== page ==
Clans to Kingdoms – Sound Settings Guide

This brief guide describes the available sound and music settings for Clans to Kingdoms, including how to setup your how in-game music playlists.

Guide to Sound Settings

All credit goes to clanstokingdoms!

Volume Settings

To access the sound settings menu click the button ‘Sound Settings’ in the start menu (framed in the next image).

On the top of sound settings menu you have the following volume settings:

  • Master Volume: sets the volume for all sound of the game.
  • Music Volume: sets the volume only for the in-game music.
  • Ambient Volume: sets the volume only for the in-game ambient sound (depends on the terrain).
  • Effects Volume: sets the volume only for the in-game effects sound (from the buildings).

These settings are framed in the next image.

By scrolling the bar (or clicking the left/right arrows) to the right of the text you can set the volume for the in-game music. Moving the bar to the right increase the volume, while moving the bar to the left decreases the volume.

By clicking the boxes at the right of the text you can mute the music, the ambient sounds and/or the effects sounds. Ticked the music/sounds are on, unticked the music/sounds are muted.

The volume can also be changed while playing. To access the in-game sound settings menu, access the ‘Game Menu’ (press <Esc> while in the world or click the text ‘Game Menu’ on the top pane), click the button ‘Settings’ and choose the tab ‘Sound’. This menu is shown in the next image.

Music Settings

Below the volume setting there are 2 further options:

Load All Music

When ticked loads all game music into memory when starting the game. This avoids a small game stall when a song finishes and the game loads the next one. In case you want to save memory or this stall does not happen for your system you can untick the box. It is not possible to change this setting in-game.

Custom Playlists

By ticking this setting you are able to define the songs that are played in-game. To do so you need to edit the file ‘playlist.txt’. The full path to the file is given to the right of the button box as shown in the next image.

To edit this file you have to open the windows explorer and navigate to the directory where the file is, double click it (or right-click and click edit). Once opened in a text editor (the default text editor is usually notepad) you can add your songs to the game playlists as exemplified in the next image.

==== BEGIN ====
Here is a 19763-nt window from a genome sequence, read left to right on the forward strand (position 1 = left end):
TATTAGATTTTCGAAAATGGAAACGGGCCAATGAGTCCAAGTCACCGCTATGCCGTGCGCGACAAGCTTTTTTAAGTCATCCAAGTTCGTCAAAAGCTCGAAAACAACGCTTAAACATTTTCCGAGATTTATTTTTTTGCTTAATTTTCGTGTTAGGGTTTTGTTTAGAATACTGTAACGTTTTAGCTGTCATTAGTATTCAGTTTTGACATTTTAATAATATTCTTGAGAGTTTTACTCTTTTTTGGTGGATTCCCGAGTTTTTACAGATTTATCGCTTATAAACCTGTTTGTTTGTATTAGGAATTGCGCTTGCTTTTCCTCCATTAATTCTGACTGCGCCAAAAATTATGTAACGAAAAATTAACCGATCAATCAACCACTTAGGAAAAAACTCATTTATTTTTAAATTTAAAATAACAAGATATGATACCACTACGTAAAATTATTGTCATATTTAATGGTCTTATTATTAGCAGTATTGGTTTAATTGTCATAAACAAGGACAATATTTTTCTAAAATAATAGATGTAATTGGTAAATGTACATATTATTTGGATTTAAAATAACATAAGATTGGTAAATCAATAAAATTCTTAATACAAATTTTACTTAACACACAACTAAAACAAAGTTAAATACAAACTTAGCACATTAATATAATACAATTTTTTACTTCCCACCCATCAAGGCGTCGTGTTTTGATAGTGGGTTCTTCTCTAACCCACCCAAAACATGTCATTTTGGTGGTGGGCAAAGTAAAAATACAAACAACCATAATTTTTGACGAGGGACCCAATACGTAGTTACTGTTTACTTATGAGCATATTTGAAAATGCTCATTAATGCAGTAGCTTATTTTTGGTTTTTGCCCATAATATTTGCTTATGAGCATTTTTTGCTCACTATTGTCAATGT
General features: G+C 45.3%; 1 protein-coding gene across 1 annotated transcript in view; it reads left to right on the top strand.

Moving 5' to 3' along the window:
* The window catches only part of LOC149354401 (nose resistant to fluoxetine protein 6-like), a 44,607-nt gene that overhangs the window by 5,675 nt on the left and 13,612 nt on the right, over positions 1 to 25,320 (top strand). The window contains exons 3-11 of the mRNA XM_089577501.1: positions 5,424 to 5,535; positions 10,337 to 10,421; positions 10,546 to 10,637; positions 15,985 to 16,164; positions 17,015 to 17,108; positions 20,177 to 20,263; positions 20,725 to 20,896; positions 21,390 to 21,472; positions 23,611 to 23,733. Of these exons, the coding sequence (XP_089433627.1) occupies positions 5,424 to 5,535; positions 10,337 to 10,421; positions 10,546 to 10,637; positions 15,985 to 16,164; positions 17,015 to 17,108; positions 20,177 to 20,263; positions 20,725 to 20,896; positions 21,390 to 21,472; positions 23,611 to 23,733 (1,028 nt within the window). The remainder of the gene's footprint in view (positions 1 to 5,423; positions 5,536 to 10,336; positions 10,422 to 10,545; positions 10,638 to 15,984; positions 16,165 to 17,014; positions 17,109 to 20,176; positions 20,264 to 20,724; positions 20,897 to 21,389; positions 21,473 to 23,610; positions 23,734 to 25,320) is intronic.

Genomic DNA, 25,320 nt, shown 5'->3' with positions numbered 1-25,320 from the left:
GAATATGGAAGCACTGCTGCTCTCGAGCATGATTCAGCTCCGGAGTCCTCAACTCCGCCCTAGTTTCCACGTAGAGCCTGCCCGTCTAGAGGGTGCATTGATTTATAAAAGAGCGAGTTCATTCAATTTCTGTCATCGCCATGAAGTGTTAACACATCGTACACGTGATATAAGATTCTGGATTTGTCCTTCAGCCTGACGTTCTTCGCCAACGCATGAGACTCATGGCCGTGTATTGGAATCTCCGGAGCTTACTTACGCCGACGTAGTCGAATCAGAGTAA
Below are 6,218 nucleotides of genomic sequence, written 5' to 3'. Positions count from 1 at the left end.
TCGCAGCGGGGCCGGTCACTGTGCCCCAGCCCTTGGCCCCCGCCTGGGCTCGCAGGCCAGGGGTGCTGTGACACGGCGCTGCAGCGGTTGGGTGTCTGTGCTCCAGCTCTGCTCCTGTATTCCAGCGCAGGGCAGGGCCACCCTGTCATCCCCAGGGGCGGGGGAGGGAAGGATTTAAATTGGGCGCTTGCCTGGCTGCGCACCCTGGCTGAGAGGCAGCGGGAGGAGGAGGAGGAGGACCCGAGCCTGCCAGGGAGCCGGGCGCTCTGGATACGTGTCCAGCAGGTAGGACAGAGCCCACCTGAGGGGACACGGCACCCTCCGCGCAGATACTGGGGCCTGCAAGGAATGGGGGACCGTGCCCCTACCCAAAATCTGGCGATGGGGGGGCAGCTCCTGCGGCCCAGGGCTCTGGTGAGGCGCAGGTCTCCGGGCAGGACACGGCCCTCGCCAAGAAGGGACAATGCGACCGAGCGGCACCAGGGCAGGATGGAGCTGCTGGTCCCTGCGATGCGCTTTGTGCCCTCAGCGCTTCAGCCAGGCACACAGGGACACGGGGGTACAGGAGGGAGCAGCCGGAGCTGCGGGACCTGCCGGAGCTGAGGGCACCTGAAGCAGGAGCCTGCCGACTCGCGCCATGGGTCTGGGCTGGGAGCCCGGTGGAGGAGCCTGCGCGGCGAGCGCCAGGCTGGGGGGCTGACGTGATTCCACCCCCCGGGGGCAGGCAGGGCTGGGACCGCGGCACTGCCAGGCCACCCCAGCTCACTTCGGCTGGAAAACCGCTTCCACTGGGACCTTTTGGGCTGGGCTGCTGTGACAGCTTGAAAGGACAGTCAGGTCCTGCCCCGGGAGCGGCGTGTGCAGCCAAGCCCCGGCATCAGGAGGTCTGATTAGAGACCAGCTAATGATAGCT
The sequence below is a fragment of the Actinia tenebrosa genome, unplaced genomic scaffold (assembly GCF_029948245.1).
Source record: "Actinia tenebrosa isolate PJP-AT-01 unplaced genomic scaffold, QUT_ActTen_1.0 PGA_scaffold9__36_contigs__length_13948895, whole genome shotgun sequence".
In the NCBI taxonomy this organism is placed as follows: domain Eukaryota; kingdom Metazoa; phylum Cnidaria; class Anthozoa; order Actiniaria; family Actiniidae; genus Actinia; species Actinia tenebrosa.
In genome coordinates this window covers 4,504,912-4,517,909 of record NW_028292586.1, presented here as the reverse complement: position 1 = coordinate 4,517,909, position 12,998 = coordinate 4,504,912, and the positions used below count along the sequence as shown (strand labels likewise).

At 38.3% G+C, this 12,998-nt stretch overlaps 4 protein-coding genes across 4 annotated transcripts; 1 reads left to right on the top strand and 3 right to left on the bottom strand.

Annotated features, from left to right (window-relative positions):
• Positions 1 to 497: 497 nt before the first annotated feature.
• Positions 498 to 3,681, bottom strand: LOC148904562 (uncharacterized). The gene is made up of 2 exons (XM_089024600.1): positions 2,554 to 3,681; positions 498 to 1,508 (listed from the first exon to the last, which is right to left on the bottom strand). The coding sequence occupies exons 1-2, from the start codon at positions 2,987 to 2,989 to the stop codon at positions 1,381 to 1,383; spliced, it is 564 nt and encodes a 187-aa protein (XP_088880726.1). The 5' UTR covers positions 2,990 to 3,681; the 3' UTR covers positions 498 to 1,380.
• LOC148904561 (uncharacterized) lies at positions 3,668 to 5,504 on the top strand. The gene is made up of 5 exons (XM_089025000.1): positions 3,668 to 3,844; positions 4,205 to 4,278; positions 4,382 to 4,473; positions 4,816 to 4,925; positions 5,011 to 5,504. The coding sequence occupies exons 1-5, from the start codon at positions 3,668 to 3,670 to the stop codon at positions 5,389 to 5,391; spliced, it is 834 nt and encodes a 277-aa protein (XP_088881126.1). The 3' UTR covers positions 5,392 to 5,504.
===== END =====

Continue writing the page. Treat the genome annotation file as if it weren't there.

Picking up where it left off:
There are 4 types of playlists that will be played in distinct situations while in-game:

  • #global – playlist of songs to play while in the world.
  • #settlement – playlist of songs to play while inside a settlement.
  • #battleWorld – playlist of songs to play when a battle between 2 armies starts.
  • #battleSettlement – playlist of songs to play when a settlement is attacked.

the ‘battle’ songs start playing immediately when a battle starts while the ‘global’ and ‘settlement’ songs only start playing after the current song finishes. You can define up to 10 songs for each type of playlist (40 in total).

It is required to write each song full path and only wave files (.wav) are allowed (several free software allow to convert between any other format and wave format). In the example of the last image the music files are in the directory “C:My Music”.

Please note that if you turn on the setting ‘Custom Playlists’ with out any entry in the file ‘playlists.txt’ no songs will be played while in-game. The setting ‘Load All Music’ is not applicable to custom playlists, so each song will be loaded when played. It is not possible to change this setting in-game.

At the bottom of the sound menu there are 2 buttons to save or cancel your changes:

  • Ok – saves the changes to the sound settings.
  • Cancel – cancels the changes to the sound settings.
Volodymyr Azimoff
About Volodymyr Azimoff 13955 Articles
I love games and I live games. Video games are my passion, my hobby and my job. My experience with games started back in 1994 with the Metal Mutant game on ZX Spectrum computer. And since then, I’ve been playing on anything from consoles, to mobile devices. My first official job in the game industry started back in 2005, and I'm still doing what I love to do.

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